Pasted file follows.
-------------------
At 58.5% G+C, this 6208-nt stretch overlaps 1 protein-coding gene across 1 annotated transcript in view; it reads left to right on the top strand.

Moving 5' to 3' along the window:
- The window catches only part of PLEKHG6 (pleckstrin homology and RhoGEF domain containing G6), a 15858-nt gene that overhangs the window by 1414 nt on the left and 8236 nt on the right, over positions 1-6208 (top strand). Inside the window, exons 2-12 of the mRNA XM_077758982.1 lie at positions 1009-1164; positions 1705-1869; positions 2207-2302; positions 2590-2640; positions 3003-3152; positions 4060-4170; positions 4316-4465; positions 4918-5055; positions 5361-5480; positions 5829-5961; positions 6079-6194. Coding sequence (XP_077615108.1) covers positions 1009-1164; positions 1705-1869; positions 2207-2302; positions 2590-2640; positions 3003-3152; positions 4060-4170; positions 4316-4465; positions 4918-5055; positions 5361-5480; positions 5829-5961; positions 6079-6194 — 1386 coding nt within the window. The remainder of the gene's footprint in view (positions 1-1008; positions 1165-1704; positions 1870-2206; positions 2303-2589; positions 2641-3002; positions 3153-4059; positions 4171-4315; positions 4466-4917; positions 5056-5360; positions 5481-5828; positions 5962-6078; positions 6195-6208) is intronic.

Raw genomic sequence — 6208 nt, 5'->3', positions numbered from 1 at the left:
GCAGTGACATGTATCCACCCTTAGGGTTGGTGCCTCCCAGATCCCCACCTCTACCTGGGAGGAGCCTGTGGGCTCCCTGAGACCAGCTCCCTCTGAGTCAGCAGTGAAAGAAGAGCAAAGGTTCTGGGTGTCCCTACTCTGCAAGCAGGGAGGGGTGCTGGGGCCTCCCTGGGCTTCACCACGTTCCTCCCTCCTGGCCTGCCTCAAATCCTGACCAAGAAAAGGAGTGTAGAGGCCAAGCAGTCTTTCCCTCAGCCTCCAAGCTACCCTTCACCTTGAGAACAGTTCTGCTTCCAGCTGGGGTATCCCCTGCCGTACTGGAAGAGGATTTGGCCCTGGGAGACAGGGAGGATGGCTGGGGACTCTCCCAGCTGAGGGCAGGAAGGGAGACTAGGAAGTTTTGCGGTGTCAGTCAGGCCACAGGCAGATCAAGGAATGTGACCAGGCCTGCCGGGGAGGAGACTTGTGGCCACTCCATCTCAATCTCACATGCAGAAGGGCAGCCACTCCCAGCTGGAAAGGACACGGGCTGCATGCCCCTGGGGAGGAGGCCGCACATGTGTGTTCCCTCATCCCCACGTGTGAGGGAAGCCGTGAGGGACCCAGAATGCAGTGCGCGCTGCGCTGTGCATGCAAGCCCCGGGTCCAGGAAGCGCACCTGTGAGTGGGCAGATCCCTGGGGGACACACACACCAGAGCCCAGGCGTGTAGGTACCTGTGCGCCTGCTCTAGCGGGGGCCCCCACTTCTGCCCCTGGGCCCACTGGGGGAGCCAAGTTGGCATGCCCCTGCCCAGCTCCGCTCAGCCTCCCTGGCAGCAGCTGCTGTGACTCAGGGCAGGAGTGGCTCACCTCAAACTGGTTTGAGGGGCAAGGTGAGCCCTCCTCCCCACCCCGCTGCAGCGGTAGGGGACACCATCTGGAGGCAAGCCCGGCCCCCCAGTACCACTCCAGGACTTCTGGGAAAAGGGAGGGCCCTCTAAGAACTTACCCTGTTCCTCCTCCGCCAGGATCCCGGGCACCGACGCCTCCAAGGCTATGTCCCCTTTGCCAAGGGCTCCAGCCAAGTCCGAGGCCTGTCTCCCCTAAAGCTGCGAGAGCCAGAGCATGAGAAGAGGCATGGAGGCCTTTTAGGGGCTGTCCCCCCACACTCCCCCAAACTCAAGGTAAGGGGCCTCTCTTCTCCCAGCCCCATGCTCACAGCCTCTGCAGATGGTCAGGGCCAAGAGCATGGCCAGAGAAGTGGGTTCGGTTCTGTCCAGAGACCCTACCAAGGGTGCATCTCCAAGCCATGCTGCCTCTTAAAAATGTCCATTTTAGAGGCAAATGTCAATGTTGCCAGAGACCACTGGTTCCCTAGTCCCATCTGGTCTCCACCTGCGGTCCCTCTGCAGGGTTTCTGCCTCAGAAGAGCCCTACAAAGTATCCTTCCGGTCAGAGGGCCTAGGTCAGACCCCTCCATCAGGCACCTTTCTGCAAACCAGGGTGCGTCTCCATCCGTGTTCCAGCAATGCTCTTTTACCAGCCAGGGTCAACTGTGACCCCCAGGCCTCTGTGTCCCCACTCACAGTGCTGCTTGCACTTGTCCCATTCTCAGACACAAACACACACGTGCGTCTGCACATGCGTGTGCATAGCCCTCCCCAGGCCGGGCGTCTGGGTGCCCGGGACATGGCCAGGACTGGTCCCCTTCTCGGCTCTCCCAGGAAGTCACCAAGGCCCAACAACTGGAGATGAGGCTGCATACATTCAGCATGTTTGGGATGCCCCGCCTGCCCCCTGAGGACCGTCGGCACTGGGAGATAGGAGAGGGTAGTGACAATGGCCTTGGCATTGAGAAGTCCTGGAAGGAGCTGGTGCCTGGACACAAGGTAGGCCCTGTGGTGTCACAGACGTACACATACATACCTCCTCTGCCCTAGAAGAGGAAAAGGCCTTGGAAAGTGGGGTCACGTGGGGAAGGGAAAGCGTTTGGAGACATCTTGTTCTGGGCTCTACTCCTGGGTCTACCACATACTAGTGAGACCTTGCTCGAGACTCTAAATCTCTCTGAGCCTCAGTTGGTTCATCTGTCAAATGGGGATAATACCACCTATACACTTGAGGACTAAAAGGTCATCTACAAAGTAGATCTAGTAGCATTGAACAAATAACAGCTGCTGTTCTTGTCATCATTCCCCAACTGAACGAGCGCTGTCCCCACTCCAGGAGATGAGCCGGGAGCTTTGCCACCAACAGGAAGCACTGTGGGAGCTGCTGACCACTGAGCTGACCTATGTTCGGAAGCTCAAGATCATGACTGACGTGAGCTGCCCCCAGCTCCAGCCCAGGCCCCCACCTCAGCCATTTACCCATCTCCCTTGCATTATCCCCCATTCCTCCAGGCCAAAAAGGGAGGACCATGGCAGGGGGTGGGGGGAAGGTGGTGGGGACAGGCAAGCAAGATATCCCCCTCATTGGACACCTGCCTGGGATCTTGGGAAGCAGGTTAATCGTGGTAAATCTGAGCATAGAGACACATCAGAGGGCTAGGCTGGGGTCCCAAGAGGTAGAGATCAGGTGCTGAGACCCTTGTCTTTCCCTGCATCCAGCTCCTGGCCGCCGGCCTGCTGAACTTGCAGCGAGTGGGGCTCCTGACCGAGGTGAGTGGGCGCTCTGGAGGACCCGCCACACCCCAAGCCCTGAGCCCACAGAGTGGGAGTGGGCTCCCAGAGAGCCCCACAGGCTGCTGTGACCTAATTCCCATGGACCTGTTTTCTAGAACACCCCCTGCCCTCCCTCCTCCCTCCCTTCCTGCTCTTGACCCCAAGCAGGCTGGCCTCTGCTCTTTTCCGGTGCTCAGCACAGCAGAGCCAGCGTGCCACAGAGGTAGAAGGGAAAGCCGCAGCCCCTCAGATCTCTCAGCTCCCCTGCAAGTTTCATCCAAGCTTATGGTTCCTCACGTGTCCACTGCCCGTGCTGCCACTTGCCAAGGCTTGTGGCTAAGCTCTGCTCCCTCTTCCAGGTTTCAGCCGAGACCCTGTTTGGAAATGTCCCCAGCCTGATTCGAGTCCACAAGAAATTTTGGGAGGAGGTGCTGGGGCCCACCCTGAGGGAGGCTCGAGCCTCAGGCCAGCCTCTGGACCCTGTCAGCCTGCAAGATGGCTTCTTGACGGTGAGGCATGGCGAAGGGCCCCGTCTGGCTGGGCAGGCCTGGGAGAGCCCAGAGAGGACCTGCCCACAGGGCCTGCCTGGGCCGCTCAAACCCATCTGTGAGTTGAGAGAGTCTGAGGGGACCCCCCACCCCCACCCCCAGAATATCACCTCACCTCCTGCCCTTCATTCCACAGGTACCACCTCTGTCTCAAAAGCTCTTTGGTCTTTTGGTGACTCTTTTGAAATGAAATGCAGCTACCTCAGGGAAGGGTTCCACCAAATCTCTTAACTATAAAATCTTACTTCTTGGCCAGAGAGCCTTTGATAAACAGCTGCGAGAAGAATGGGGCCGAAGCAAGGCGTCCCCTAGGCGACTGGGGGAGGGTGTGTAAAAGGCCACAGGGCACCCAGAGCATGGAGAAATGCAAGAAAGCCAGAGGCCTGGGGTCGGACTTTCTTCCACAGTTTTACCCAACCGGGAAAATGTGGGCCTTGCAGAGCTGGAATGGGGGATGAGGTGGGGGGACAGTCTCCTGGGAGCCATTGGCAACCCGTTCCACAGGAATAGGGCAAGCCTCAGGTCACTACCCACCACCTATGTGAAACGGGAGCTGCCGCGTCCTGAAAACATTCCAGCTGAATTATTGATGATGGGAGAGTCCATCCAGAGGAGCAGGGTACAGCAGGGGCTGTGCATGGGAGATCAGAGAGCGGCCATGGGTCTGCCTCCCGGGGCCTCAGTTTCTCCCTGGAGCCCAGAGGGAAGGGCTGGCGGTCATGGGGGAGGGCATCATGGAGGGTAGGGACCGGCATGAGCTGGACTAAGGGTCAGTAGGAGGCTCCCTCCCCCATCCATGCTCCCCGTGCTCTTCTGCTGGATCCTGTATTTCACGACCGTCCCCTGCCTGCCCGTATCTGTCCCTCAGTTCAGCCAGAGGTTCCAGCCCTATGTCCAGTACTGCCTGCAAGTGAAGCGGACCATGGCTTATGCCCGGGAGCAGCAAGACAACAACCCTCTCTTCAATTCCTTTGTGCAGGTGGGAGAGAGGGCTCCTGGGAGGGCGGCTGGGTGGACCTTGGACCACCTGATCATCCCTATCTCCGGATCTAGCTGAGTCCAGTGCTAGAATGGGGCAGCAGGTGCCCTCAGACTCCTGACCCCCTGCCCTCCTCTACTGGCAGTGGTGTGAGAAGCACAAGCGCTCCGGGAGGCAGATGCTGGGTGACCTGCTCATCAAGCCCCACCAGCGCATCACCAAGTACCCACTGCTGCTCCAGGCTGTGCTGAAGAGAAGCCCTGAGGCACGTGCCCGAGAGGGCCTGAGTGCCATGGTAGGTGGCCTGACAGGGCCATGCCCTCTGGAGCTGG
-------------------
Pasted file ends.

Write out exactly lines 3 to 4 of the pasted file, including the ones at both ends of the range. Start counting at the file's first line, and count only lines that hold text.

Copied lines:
- The window catches only part of PLEKHG6 (pleckstrin homology and RhoGEF domain containing G6), a 15858-nt gene that overhangs the window by 1414 nt on the left and 8236 nt on the right, over positions 1-6208 (top strand). Inside the window, exons 2-12 of the mRNA XM_077758982.1 lie at positions 1009-1164; positions 1705-1869; positions 2207-2302; positions 2590-2640; positions 3003-3152; positions 4060-4170; positions 4316-4465; positions 4918-5055; positions 5361-5480; positions 5829-5961; positions 6079-6194. Coding sequence (XP_077615108.1) covers positions 1009-1164; positions 1705-1869; positions 2207-2302; positions 2590-2640; positions 3003-3152; positions 4060-4170; positions 4316-4465; positions 4918-5055; positions 5361-5480; positions 5829-5961; positions 6079-6194 — 1386 coding nt within the window. The remainder of the gene's footprint in view (positions 1-1008; positions 1165-1704; positions 1870-2206; positions 2303-2589; positions 2641-3002; positions 3153-4059; positions 4171-4315; positions 4466-4917; positions 5056-5360; positions 5481-5828; positions 5962-6078; positions 6195-6208) is intronic.

Raw genomic sequence — 6208 nt, 5'->3', positions numbered from 1 at the left: